Arizona's congressional seats up for grabs as GOP looks to make gains
Several congressional races are up for grabs as Republicans look to win some Democrat-controlled House seats.
The big picture: Republicans are hoping anti-Democratic sentiment and favorable changes from last year's redistricting process can help them regain the majority in Arizona's U.S. House delegation.
Here's our roundup of the most competitive House races in the state.
1st Congressional District: The district, which includes Scottsdale and parts of north and central Phoenix, is the only competitive district currently held by the GOP. It has a slight Republican edge based on voter performance in past elections.
- Incumbent Rep. David Schweikert is seeking re-election to a seventh term in the House.
- He's being challenged by Democrat Jevin Hodge, the 28-year-old president of Booker T. Washington Child Development Center, Arizona's oldest Head Start program.
State of play: Schweikert, a wonky conservative who keeps a fairly low profile these days, is largely viewed as safe. But Hodge is hoping to take advantage of Schweikert's widely publicized ethics issues.
- Outside Democratic groups haven't been spending money for Hodge, which suggests they don't view the race as winnable.
2nd Congressional District: The sprawling rural district that stretches from the northernmost part of the state into Pinal County is represented by Democratic incumbent Tom O'Halleran, whose competitive district became far more Republican-leaning after redistricting.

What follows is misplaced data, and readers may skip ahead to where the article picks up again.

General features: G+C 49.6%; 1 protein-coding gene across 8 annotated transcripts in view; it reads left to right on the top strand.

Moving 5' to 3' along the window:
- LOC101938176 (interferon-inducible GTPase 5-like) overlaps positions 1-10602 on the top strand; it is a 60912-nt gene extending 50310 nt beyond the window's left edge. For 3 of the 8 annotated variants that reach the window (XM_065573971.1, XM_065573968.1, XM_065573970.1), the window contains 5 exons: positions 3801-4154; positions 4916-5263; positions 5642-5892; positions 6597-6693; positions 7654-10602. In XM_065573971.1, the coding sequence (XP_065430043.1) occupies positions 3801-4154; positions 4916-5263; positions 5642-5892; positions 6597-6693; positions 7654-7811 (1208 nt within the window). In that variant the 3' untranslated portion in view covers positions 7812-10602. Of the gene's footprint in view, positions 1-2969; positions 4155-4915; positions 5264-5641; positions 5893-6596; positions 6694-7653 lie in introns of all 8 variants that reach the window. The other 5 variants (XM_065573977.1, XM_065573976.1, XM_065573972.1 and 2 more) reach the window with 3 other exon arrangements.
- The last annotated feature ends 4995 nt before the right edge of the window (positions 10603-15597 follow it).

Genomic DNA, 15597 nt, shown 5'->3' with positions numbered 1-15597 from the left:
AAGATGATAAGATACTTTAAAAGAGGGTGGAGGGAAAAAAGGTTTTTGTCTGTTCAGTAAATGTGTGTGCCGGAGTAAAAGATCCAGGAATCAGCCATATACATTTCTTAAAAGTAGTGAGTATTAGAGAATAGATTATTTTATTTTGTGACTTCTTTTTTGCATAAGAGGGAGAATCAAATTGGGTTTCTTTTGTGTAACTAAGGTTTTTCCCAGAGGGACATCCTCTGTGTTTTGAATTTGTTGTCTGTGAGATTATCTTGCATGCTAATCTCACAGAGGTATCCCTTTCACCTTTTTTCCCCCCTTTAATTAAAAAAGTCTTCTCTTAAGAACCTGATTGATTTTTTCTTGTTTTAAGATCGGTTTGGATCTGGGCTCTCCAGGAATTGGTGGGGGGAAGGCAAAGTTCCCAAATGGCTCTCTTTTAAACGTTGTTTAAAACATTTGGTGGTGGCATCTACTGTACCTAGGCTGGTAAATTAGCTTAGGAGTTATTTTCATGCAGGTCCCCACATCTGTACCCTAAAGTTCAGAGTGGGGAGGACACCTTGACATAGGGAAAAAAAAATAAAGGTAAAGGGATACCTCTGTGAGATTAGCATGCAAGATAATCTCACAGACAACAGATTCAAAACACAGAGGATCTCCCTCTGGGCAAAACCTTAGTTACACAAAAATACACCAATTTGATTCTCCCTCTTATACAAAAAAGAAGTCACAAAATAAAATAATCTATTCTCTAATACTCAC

- O'Halleran, a former police officer, has been a moderate Democrat since switching parties to run for Congress in 2016. But the new district is far more conservative than the one he used to represent.
- Businessman Eli Crane, the founder and CEO of Bottle Breacher, a company that makes bottle openers fashioned from bullets, kicked off his campaign for the Republican primary with a video of him getting a tattoo that reads "We the people." He is a former Navy SEAL.
Between the lines: O'Halleran hasn't gotten much assistance from national Democratic groups, but help is on the way from the Democratic Congressional Campaign Committee (DCCC).
4th Congressional District: Covering Tempe, Ahwatukee and parts of Mesa and Chandler, the district is considered relatively safe for Democrats but just competitive enough that Republicans are hoping to pull off the upset.
- Democratic incumbent Greg Stanton is seeking re-election to a third term.
- Kelly Cooper, a Trump-aligned Republican who defeated a more establishment GOP opponent in the primary, is a restaurateur who owns two Melting Pot locations.
The big picture: National Democratic groups have put a lot of money into the district, but Republicans are ramping up their spending as well.
6th Congressional District: Of the four districts that could be considered competitive this year, this Tucson-based seat is the only one that's wide open, thanks to the retirement of Democratic Rep. Ann Kirkpatrick.
- Republican nominee Juan Ciscomani is a businessman and a former aide to Gov. Doug Ducey.
- Democrat Kirsten Engel is a UofA law professor and a former member of the legislature.
Zoom out: Though the district looks highly competitive based on the AIRC's metrics, not everyone agrees, and outside Democratic groups are ratcheting down their spending for Engel as the election nears, while GOP groups are still heavily backing Ciscomani.
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